Most people do not think of a pigeon when they think of a soldier. Pigeons play a crucial role in relaying signals between military forces. The 77th division of US Army, sometimes known as the Lost Battalion, was saved thanks to the acts of homing pigeon Cher Ami.
History of Cher Ami
Cher Ami was born in 1918, and her name means “dear friend” in French. Cher Ami was one of 600 Army Signal Corps pigeons dispatched to France to help with battlefield communication. Homing pigeons are well-known for their ability to find their way home, even when they are in unfamiliar territory.
This skill was investigated by John Hagstrum, a geologist with the United States Geological Survey, in 2013. He discovered that pigeons can hear noises at lower frequencies, allowing them to form a sound map in their heads. They can travel through unknown locations using this acoustic map to get “home.” When the pigeon corps was founded at the start of World War I in 1914, the Army recognized this skill. Because the telephone and radio were still new technologies with limited availability in the field, pigeons remained the most reliable means of communication. Short notes were placed in a little canister connected to the pigeon’s leg, which the pigeons would take to their destination.
Cher Ami’s role during WWI
Cher Ami was one of over 600 carrier pigeons used by the United States Army Signal Corps during World War I. Despite breakthroughs in communications technology during the war, carrier pigeons were important. Because radios were huge and yet connected by fragile cables, they were less reliable. It was also not always possible to lay additional lines rapidly, and it was often exceedingly risky to do so. Despite their unpopularity, pigeons proved to be a reliable mode of communication.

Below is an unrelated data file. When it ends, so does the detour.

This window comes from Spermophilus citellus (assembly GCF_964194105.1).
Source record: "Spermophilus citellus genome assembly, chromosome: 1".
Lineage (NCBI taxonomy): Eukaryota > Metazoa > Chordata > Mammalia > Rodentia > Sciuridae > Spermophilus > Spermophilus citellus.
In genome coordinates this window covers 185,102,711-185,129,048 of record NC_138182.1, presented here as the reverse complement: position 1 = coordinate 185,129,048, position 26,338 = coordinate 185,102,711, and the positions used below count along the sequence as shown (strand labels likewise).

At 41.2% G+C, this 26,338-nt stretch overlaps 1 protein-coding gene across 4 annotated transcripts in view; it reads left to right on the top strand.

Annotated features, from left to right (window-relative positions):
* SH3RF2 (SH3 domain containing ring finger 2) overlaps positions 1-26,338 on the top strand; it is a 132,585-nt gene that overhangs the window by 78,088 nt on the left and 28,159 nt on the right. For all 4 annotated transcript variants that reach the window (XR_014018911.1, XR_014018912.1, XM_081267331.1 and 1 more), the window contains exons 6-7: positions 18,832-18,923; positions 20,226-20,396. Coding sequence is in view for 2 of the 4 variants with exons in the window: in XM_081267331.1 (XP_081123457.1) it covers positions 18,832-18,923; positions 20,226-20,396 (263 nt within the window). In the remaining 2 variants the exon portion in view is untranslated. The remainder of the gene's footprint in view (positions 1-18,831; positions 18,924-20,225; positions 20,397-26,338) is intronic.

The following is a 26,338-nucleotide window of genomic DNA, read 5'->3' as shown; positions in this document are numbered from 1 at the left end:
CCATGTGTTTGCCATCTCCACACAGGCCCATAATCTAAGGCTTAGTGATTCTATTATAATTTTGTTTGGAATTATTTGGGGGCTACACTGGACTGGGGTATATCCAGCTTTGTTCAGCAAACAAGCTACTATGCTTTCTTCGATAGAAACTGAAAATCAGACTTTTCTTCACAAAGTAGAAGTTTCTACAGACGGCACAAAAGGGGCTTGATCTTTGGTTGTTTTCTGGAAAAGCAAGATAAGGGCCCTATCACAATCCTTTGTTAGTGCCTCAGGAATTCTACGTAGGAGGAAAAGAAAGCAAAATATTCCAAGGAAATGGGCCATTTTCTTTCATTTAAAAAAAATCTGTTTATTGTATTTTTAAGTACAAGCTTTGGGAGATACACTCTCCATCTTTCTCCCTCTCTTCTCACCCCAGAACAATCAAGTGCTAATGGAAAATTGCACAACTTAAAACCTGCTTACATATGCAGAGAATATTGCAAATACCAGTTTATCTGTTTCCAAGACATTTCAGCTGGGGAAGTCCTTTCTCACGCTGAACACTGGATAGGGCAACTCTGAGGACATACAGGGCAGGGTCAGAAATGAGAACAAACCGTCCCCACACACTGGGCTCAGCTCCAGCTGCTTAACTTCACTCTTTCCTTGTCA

Homing pigeons may fly at speeds of up to fifty miles per hour, making them an efficient mode of communication. Despite their speed, these pigeons were typically easy targets for enemy gunfire. In fact, German machine gunners practiced spotting and killing these birds with their lethal MG 08s, which could fire more than 500 rounds per minute. Pigeons are also a potentially dangerous mode of communication because if one is shot down, the message can readily be received by opposing forces.
The carrier pigeon was ultimately acknowledged for its brave services during the Meuse-Argonne Offensive in 1918. The 77th Division of the United States Army advanced too far into the Argonne Forest on October 2nd, 1918, and became caught behind German lines on the slopes of a hill. Major Charles Whittlesey’s 550 troops from the 306th, 307th, and 308th regiments, cut off from reinforcements and supplies, held out against a significantly larger German force for several days.
The only way the Americans could communicate with their own lines was via carrier pigeon, which was far outside the radio range. It didn’t take long, though, to understand that the sky was just as deadly as the ground. Even though it was trapped in a hellish meatgrinder of machine gun fire and rain, the Lost Battalion stood its ground against fierce German attacks.